Every culture has its own values and struggles, many of which aren’t easy to see at first glance. Often potential missionaries have the misperception that if they know the language of a culture, they understand the culture itself. The worldview and value system of a culture, however, run much deeper. Rubbing shoulders with people from that culture within your own local community helps you gain a richer understanding of the culture’s mindset. 

Art and Vicki are church planters in Mexico, but before they moved across the border, they worked for years at a Hispanic church plant near their home in Chicago. Even though Art was born in Mexico and spoke Spanish, he grew up in a mostly non-Hispanic community. Vicki explains how Hispanic ministry in Chicago prepared Art to lead a church plant in Mexico. “He learned about some of the difficulties in Mexico, some of the social problems,” remembers Vicki. “[We learned] the importance of relationships, the idea of ‘we’ instead of ‘I.’ This was a great way that God used the Spanish class and the church to confirm…that this was something we felt passionate about and that we could do.” 


Emmanuel Church group

Art and Vicki’s work at Emmanuel Evangelical Church in San José del Cabo, Mexico came after years of local ministry in Chicago.


4. To Identify Your Strengths and Weaknesses 

Engaging in local missions before international ministry allows you to find out which parts of ministry come naturally to you and which will require more practice and training. We all have strengths and weaknesses, but often it takes real-life practical experience to home in on what they are.  

Amie looks back on her time as a nurse at the homeless shelter as invaluable in that regard. “It was a time where I could see very clearly some of my strengths and weaknesses, and start working on them before going overseas,” says Amie. She also says that those areas of weakness were faith builders as she saw God’s strength at work. “And so when I’m struggling with ministry here…I know that I can look back and see how God has worked in the past and I know that He is faithful and will continue to be at work in the future.”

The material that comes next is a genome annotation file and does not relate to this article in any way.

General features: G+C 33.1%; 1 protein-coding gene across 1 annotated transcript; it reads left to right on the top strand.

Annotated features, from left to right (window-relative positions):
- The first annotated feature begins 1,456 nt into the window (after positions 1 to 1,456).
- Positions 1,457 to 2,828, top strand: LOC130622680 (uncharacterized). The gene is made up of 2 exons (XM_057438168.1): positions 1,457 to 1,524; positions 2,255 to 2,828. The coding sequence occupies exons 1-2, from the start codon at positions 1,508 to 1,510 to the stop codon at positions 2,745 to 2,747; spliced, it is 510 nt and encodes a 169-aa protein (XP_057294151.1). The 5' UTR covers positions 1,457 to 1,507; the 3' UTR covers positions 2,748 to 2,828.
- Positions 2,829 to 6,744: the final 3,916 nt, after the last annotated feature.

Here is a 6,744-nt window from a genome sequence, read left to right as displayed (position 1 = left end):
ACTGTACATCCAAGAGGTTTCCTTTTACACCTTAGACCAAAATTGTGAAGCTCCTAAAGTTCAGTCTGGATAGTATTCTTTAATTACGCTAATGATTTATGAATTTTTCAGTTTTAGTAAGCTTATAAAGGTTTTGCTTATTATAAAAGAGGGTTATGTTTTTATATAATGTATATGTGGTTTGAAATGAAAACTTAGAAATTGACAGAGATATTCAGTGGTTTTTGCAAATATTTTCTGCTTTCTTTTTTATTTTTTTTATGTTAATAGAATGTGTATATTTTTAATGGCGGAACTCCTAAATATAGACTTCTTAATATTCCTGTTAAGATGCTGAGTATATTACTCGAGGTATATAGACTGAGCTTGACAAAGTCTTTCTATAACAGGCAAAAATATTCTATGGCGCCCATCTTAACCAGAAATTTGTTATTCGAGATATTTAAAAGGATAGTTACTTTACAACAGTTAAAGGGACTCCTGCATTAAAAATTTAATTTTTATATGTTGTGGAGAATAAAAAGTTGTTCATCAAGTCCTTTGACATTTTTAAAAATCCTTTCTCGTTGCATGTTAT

5. To Grow in Your Walk with the Lord 

Probably the most important thing to remember when considering missions work is that we are all, first and foremost, disciples of Jesus, no matter where we are. In order to be effective missionaries, we must first be committed to growing in the wisdom and knowledge of Jesus. Reaching into the lives of other people, right in our own backyard, is critical to our own discipleship and spiritual growth. 

Paul, a veteran TEAM worker offers this sage advice: “Gain some ministry experience, become strong in your walk with the Lord, become stable. Then you bring that with you on the field. You’re just going to be more productive. You’re going to be a better servant of the Lord.” 

Convinced but not sure how to make it happen? Check out some practical ways to get plugged into cross-cultural ministry without leaving home. Invest now in local ministry, see how God uses you right here at home, and you’ll be ready for global missions before you know it. 


Start your conversation with a missions coach today!




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About the author

Suzanne Pearson

Suzanne has been a writer and storyteller for as long as she can remember. Before joining TEAM as Communications Manager, Suzanne worked for 17 years in marketing and communications in both the for-profit and nonprofit sectors. Besides writing, Suzanne’s other passions include travel, sports and serving alongside her husband in youth ministry.